This is the final issue of my tenure as an Opinion Editor, and during such a volatile, strange, scary, and dangerous year, I have never been more aware of or grateful for having been given supervision of this kind of platform. Opinion sections of newspapers are a tricky thing; they so often can draw controversy for the wrong reasons, or be used to cause harm. However, an opinion section can also give rise to a great deal of good. We can speak truth to power, give platforms to vital experiences and narratives, and facilitate interpersonal connections. But this is a space that is difficult to negotiate, something that can so swiftly switch from doing good to inflicting harm.

This year, it has been my privilege to read an incredible array of diverse, well-written, and potent articles, ranging from analyzing women’s representation in film, to understanding the intricacies of campus conservatism, to Milo Yiannopolous’ general, violent boringness, to pugs, to spring, to an innumerable collection of reactions to the 2016 general election. As the section’s only returning editor from the previous semester, it has also been my privilege to work alongside an entirely new staff of incredibly talented, passionate, and intelligent writers as co-editors and assistant editors. As I graduate in a few weeks, I end my tenure proud of what I’ve been able to participate in, and who I’ve been able to do this with.

However, there is work to be done.

I do not wish to repeat too much of what the opinion section articulated in our joint op-ed, “Addressing Our Lack of Diversity.” It spells this out clearly: while there is somewhat more diversity in experience, argument, and identity within the section, we are extremely far away from what the section could and should be. Steps must be taken, and they will be. But in starting an initiative like this, there are many pitfalls that need to be addressed so that they can be avoided.

It is important for an opinion section to avoid being a monolith. We need a variety of opinions and perspectives in order to function as a place where dialogue can occur. But, as true as that may be, it is this ethos that so often leads to the publishing of potentially harmful, poorly formed ideas. Intellectual diversity only works with scrutiny. Everyone involved in the process of diverse journalism needs to hold writing to the highest possible standard. As a section, in order to move forward, we need to ask ourselves the same questions with every article. What is this piece arguing? How is it arguing that? How easily can it be disputed? How easily could it hurt those who are reading it? Could it be better articulated? Does it need to be paired with a counter-piece? Is it controversial because it needs to be or because it wants to be? All writers are subject to these pitfalls, and all writers need to be held to this standard. And ultimately, if, when being held to this standard, something crumbles, it needs to be tabled until it is up to the standard it needs to be. Otherwise, we will inevitably repeat our mistakes, or hire someone like Bret Stephens at the New York Times to craft unfounded, easily disputed, harmful articles.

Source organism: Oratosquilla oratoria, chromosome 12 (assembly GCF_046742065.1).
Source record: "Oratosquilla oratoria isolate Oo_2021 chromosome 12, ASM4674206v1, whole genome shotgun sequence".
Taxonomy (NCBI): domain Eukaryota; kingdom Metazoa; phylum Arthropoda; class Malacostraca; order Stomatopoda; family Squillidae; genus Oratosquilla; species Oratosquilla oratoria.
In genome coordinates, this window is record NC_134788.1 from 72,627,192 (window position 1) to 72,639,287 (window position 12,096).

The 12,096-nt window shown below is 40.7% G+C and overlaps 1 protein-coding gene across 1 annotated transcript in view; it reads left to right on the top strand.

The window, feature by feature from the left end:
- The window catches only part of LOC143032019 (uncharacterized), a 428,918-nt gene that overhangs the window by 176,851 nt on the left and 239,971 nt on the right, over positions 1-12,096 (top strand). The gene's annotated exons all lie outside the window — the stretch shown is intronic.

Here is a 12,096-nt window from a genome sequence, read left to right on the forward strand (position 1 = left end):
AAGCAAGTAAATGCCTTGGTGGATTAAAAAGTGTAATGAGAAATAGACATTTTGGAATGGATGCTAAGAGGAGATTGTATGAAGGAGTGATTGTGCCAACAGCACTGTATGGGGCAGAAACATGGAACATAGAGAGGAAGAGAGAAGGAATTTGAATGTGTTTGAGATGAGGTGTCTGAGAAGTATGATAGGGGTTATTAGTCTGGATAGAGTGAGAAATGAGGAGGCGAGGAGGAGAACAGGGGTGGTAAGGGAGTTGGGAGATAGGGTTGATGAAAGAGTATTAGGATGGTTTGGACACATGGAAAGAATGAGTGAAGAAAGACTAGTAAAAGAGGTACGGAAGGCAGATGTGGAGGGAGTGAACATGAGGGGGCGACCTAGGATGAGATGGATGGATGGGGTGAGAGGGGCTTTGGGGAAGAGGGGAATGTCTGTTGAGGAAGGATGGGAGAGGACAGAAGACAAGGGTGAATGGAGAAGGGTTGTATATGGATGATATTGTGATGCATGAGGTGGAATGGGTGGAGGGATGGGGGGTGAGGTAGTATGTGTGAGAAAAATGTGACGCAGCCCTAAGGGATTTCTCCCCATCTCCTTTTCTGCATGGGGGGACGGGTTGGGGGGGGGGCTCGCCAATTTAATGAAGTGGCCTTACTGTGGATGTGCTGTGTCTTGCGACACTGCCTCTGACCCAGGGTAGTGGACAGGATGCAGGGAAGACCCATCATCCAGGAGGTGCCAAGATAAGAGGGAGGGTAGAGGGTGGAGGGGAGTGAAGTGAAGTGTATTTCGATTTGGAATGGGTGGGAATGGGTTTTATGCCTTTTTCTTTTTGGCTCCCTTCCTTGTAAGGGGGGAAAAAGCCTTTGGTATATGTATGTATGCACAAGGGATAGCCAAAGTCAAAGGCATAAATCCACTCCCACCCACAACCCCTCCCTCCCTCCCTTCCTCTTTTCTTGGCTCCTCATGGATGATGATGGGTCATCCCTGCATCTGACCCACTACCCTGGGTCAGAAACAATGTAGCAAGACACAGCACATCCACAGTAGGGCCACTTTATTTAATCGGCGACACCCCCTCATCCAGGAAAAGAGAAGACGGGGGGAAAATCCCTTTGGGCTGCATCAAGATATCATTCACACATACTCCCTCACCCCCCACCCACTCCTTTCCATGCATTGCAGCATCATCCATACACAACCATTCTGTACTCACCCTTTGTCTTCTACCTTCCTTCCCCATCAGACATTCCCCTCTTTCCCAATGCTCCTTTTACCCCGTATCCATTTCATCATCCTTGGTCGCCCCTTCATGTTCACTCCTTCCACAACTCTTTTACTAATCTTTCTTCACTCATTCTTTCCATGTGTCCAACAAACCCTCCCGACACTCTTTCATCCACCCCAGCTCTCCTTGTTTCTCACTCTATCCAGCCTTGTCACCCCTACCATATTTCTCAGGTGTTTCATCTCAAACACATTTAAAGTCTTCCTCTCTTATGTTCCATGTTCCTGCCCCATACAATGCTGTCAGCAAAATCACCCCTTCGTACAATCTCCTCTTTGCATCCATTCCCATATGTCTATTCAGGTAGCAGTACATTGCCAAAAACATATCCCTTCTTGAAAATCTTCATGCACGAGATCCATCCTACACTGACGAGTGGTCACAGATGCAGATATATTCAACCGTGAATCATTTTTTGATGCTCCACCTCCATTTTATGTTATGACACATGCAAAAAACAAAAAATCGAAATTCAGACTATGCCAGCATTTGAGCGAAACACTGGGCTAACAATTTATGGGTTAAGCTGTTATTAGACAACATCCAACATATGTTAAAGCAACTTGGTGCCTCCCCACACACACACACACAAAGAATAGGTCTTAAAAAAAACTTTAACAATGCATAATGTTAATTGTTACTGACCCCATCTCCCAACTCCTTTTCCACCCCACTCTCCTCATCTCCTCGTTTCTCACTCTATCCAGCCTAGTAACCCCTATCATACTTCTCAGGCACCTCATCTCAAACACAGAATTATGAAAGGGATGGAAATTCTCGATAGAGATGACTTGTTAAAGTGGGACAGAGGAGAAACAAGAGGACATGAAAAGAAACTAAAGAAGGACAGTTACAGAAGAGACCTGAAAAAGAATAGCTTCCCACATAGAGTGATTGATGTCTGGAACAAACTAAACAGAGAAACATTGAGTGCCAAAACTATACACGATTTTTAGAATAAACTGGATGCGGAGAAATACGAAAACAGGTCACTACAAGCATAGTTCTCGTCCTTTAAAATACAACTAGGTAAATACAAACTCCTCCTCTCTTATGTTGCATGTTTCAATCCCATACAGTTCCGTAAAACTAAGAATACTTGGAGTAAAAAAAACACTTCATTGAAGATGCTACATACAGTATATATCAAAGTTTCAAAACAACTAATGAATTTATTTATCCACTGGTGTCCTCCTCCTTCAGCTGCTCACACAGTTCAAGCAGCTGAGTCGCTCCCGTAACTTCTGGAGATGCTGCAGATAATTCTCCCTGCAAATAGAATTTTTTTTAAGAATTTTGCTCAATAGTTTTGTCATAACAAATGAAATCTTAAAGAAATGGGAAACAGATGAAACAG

Many will decry this as an affront to free speech, but this is an irresponsible understanding of the concept. Free speech and free press does not mean that it is our civic duty to publish anything and everything we are given. It is that reasoning that has led us to cause harm on this campus before. Free speech protects you from the persecution of the government, not the scrutiny of your peers. And for this section to function, the opinion section needs to rely on the scrutiny of these peers. If you are planning on submitting to this section, it is important to understand that your words will not go through unfettered. If it is not actively harmful, we will not edit your argument, but we will make sure that it is expressed clearly and responsibly, with clarity of style and substance. I realize that not every piece is something of sober seriousness, but even the sillier material needs to be held to a standard for this section to truly develop into what it can be.

For many of my fellow Argus members, and for myself, this is the first newspaper we have ever been a part of. Writers and editors here are often unpaid, and always students. This level of rigor in the observation and editing of content is difficult. But if we are to talk the talk, we must walk the walk, and make sure this is well-organized, functional and productive space: a space that isn’t derailed by poorly articulated pieces or pieces whose arguments only exist to put down others.

I am proud of this section. It has been a great joy in my life to work here. But, there is so much work left to do for this place to become the most productive and powerful space it could be. And we can only do so with rigor, scrutiny, and the dispelling of the concept that every idea and every article is worth publishing.

  • Unimpressed

    Ironic that Mr. Bachman mentions that not every idea is worth publishing, considering the regular dose of unedited ramble that he often publishes himself.